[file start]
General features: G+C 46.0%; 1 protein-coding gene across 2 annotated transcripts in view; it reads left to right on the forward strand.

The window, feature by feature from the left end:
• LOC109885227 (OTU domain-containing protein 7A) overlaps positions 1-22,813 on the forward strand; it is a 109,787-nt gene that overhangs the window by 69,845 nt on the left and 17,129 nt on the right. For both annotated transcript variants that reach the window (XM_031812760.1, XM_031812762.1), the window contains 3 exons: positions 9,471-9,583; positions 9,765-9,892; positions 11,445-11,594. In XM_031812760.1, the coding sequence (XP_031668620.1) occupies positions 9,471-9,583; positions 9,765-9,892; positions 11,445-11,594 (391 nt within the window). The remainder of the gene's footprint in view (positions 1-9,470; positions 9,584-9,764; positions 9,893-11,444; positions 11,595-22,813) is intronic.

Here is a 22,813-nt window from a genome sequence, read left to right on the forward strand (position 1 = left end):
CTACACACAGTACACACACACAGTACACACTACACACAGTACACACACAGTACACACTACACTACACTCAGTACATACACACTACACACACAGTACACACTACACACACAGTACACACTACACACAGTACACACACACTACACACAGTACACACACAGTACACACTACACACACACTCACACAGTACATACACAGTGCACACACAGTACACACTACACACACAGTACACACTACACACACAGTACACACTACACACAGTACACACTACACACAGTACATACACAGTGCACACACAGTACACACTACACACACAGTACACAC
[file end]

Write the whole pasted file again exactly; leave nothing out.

General features: G+C 46.0%; 1 protein-coding gene across 2 annotated transcripts in view; it reads left to right on the forward strand.

The window, feature by feature from the left end:
• LOC109885227 (OTU domain-containing protein 7A) overlaps positions 1-22,813 on the forward strand; it is a 109,787-nt gene that overhangs the window by 69,845 nt on the left and 17,129 nt on the right. For both annotated transcript variants that reach the window (XM_031812760.1, XM_031812762.1), the window contains 3 exons: positions 9,471-9,583; positions 9,765-9,892; positions 11,445-11,594. In XM_031812760.1, the coding sequence (XP_031668620.1) occupies positions 9,471-9,583; positions 9,765-9,892; positions 11,445-11,594 (391 nt within the window). The remainder of the gene's footprint in view (positions 1-9,470; positions 9,584-9,764; positions 9,893-11,444; positions 11,595-22,813) is intronic.

Here is a 22,813-nt window from a genome sequence, read left to right on the forward strand (position 1 = left end):
CTACACACAGTACACACACACAGTACACACTACACACAGTACACACACAGTACACACTACACTACACTCAGTACATACACACTACACACACAGTACACACTACACACACAGTACACACTACACACAGTACACACACACTACACACAGTACACACACAGTACACACTACACACACACTCACACAGTACATACACAGTGCACACACAGTACACACTACACACACAGTACACACTACACACACAGTACACACTACACACAGTACACACTACACACAGTACATACACAGTGCACACACAGTACACACTACACACACAGTACACAC